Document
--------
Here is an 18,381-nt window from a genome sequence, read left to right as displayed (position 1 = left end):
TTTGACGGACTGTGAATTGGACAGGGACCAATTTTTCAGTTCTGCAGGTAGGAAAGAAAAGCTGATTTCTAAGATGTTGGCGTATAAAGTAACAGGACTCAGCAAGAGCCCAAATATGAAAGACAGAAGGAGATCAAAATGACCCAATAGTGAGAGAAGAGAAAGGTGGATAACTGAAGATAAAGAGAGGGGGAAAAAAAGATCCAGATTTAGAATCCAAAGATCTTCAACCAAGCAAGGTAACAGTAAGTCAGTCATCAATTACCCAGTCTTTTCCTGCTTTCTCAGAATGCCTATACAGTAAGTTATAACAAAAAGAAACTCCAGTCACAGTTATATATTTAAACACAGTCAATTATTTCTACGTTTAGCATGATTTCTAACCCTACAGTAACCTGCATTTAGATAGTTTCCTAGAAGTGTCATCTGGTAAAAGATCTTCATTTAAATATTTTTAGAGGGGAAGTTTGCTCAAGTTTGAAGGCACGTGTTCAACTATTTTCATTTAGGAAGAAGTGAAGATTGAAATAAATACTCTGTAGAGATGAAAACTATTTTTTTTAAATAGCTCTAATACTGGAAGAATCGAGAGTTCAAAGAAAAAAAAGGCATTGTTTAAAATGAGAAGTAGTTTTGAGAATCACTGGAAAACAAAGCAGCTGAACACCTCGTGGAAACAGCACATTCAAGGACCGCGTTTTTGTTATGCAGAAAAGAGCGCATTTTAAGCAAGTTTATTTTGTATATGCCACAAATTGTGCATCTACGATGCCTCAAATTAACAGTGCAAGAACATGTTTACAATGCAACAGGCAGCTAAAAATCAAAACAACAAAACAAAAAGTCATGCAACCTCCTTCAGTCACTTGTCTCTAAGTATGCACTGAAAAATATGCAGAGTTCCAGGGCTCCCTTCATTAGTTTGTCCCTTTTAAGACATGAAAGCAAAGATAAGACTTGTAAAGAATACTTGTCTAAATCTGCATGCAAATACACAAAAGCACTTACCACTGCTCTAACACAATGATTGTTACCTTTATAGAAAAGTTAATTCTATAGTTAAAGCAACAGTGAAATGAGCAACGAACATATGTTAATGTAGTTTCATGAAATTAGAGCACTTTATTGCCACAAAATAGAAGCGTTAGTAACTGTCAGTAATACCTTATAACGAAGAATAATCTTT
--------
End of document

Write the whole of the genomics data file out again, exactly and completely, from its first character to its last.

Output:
Here is an 18,381-nt window from a genome sequence, read left to right as displayed (position 1 = left end):
TTTGACGGACTGTGAATTGGACAGGGACCAATTTTTCAGTTCTGCAGGTAGGAAAGAAAAGCTGATTTCTAAGATGTTGGCGTATAAAGTAACAGGACTCAGCAAGAGCCCAAATATGAAAGACAGAAGGAGATCAAAATGACCCAATAGTGAGAGAAGAGAAAGGTGGATAACTGAAGATAAAGAGAGGGGGAAAAAAAGATCCAGATTTAGAATCCAAAGATCTTCAACCAAGCAAGGTAACAGTAAGTCAGTCATCAATTACCCAGTCTTTTCCTGCTTTCTCAGAATGCCTATACAGTAAGTTATAACAAAAAGAAACTCCAGTCACAGTTATATATTTAAACACAGTCAATTATTTCTACGTTTAGCATGATTTCTAACCCTACAGTAACCTGCATTTAGATAGTTTCCTAGAAGTGTCATCTGGTAAAAGATCTTCATTTAAATATTTTTAGAGGGGAAGTTTGCTCAAGTTTGAAGGCACGTGTTCAACTATTTTCATTTAGGAAGAAGTGAAGATTGAAATAAATACTCTGTAGAGATGAAAACTATTTTTTTTAAATAGCTCTAATACTGGAAGAATCGAGAGTTCAAAGAAAAAAAAGGCATTGTTTAAAATGAGAAGTAGTTTTGAGAATCACTGGAAAACAAAGCAGCTGAACACCTCGTGGAAACAGCACATTCAAGGACCGCGTTTTTGTTATGCAGAAAAGAGCGCATTTTAAGCAAGTTTATTTTGTATATGCCACAAATTGTGCATCTACGATGCCTCAAATTAACAGTGCAAGAACATGTTTACAATGCAACAGGCAGCTAAAAATCAAAACAACAAAACAAAAAGTCATGCAACCTCCTTCAGTCACTTGTCTCTAAGTATGCACTGAAAAATATGCAGAGTTCCAGGGCTCCCTTCATTAGTTTGTCCCTTTTAAGACATGAAAGCAAAGATAAGACTTGTAAAGAATACTTGTCTAAATCTGCATGCAAATACACAAAAGCACTTACCACTGCTCTAACACAATGATTGTTACCTTTATAGAAAAGTTAATTCTATAGTTAAAGCAACAGTGAAATGAGCAACGAACATATGTTAATGTAGTTTCATGAAATTAGAGCACTTTATTGCCACAAAATAGAAGCGTTAGTAACTGTCAGTAATACCTTATAACGAAGAATAATCTTT